A South African HIV-positive child has been without antiretroviral treatment for almost nine years and is healthy‚ with only trace amounts of the virus in their body.
This was announced on Monday morning at the International Aids Society conference in Paris.
The child‚ whose gender has not been revealed‚ was part of a US National Institutes of Health-funded study and the South African part of the trial was headed by Dr Avy Violari‚ head of paediatric research at the Perinatal HIV Research Unit at Wits University.
Violari told TimesLIVE it was “very exciting” to be part of the research.
In 2008‚ the baby was diagnosed as HIV-positive at 32 days old and put on antiretroviral treatment about 9 weeks after birth.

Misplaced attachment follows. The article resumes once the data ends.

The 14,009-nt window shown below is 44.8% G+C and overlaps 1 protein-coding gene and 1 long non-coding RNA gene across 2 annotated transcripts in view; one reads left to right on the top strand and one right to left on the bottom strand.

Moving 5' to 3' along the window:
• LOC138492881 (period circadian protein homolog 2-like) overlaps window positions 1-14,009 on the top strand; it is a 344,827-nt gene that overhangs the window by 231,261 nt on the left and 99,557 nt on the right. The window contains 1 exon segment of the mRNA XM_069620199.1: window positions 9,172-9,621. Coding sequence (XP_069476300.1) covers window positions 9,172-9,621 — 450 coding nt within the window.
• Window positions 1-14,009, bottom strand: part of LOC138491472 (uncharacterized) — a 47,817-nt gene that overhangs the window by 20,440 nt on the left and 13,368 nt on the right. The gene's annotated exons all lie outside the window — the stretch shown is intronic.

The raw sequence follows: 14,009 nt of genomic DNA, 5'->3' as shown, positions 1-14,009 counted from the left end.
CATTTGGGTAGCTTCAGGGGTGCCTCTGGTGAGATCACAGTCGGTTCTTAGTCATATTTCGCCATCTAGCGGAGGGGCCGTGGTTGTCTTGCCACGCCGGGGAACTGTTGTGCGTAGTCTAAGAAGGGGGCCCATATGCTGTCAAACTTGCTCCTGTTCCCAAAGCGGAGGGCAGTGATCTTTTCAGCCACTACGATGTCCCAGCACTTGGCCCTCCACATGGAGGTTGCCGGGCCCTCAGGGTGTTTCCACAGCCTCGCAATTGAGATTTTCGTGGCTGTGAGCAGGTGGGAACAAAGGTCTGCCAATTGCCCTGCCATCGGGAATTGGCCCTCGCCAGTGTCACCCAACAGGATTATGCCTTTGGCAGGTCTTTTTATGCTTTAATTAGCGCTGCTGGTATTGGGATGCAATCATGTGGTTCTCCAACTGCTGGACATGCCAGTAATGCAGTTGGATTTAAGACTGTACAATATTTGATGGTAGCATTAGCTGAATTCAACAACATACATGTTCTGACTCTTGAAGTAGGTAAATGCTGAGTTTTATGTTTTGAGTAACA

Then the child was taken off treatment at 40 weeks old‚ along with 125 babies in the international study on the early treatment of babies.
The child has not required medication ever since.
Before treatment at 9 weeks old‚ the child had high levels of HIV in the blood.
Now the virus is not replicating and researchers can only find trace amounts of the virus in the immune system and a tiny immune response to HIV.
“To our knowledge‚ this is the first reported case of sustained control of HIV in a child enrolled in a randomized trial of anti-retroviral treatment interruption following treatment early in infancy‚” said Violari.
A child known as “the Mississippi baby” started treatment 48 hours after birth and the mother stopped her treatment at 18 months. The child managed without treatment for 27 months.